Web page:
After the opening of a trial this week to assess BP's responsibility for the 2010 Deepwater Horizon oil spill, a new HuffPost/YouGov poll finds that support for offshore drilling has returned to high levels, and more think that spills are isolated accidents rather than routine events.
According to the new survey, 58 percent of Americans favor increased offshore drilling, and only 28 percent are opposed. Among Republicans, support for drilling is near universal, with 86 percent saying that they support expanded drilling. Most independents also said they support drilling, 58 percent to 26 percent. Democrats were divided on the issue, with 41 percent saying they favored and 40 percent saying they were opposed to increased drilling.
Support for increased drilling has recovered nearly to where it was before the Gulf oil spill. A YouGov/Economist poll conducted the month before the spill found that support for increased drilling outstripped opposition 62 percent to 24 percent. Support dropped as low as 44 percent in another YouGov/Economist poll taken after the spill, in June of 2010, with 40 percent saying they opposed expanded drilling at that time.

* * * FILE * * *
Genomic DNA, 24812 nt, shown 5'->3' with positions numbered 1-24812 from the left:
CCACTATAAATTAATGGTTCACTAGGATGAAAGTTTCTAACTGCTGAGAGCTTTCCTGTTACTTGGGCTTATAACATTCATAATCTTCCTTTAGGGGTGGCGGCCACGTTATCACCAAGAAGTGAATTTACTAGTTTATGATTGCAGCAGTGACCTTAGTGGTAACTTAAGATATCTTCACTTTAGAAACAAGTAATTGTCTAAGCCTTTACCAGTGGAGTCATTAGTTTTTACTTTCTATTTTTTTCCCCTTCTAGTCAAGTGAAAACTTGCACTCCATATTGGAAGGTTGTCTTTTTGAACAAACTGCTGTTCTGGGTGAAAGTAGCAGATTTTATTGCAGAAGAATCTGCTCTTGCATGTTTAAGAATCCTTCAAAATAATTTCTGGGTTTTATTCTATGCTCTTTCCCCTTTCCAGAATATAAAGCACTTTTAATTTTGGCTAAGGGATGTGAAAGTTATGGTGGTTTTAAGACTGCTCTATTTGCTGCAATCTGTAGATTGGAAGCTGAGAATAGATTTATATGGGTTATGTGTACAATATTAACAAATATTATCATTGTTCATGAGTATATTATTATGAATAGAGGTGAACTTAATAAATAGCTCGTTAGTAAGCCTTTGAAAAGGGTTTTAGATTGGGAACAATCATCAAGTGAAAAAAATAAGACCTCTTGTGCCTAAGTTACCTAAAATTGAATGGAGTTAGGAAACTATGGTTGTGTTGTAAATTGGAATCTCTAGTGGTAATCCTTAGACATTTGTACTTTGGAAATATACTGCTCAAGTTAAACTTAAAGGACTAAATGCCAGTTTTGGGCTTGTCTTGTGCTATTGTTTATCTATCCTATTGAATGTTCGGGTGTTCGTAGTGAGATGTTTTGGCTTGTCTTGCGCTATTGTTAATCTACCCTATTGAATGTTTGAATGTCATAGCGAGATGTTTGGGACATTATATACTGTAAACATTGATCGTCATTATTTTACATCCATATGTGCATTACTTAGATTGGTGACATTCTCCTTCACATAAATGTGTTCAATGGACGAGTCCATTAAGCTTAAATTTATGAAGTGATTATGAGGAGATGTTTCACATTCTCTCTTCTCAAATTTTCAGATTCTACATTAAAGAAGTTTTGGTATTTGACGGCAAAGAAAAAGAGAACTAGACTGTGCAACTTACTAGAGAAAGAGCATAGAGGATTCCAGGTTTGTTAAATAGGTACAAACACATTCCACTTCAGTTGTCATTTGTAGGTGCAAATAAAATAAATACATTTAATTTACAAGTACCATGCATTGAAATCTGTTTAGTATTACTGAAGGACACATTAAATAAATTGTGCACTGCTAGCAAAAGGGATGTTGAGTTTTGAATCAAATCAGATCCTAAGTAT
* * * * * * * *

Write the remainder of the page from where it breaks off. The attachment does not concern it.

By a 50 percent to 30 percent margin, respondents to the HuffPost/YouGov survey were more likely to say that drilling technology is safe and that spills are rare accidents -- rather than say that the technology is unreliable and routine spills inevitable.
The survey also finds a big turnaround in how people perceive BP's role in cleaning up the spill since YouGov's last survey on the subject, in April of 2011. Forty-eight percent of respondents now say that they would rate BP's cleanup efforts as either excellent or good (though only 13 percent said excellent), while 36 percent say that BP was doing only a fair or poor job. In the April 2011 YouGov/Economist survey, more than half said that BP was doing only a fair or poor job.
Thirty-eight percent of respondents to the survey think that a lot of progress has been made in cleaning up the 2010 spill. Another 28 percent think some progress has been made. Thirteen percent said not much progress has been made, and 3 percent said no progress has been made at all.
The HuffPost/YouGov poll was conducted Feb. 26-27 among 1,000 U.S. adults. The poll used a sample selected from YouGov's opt-in online panel to match the demographics and other characteristics of the adult U.S. population. Factors considered include age, race, gender, education, employment, income, marital status, number of children, voter registration, time and location of Internet access, interest in politics, religion and church attendance.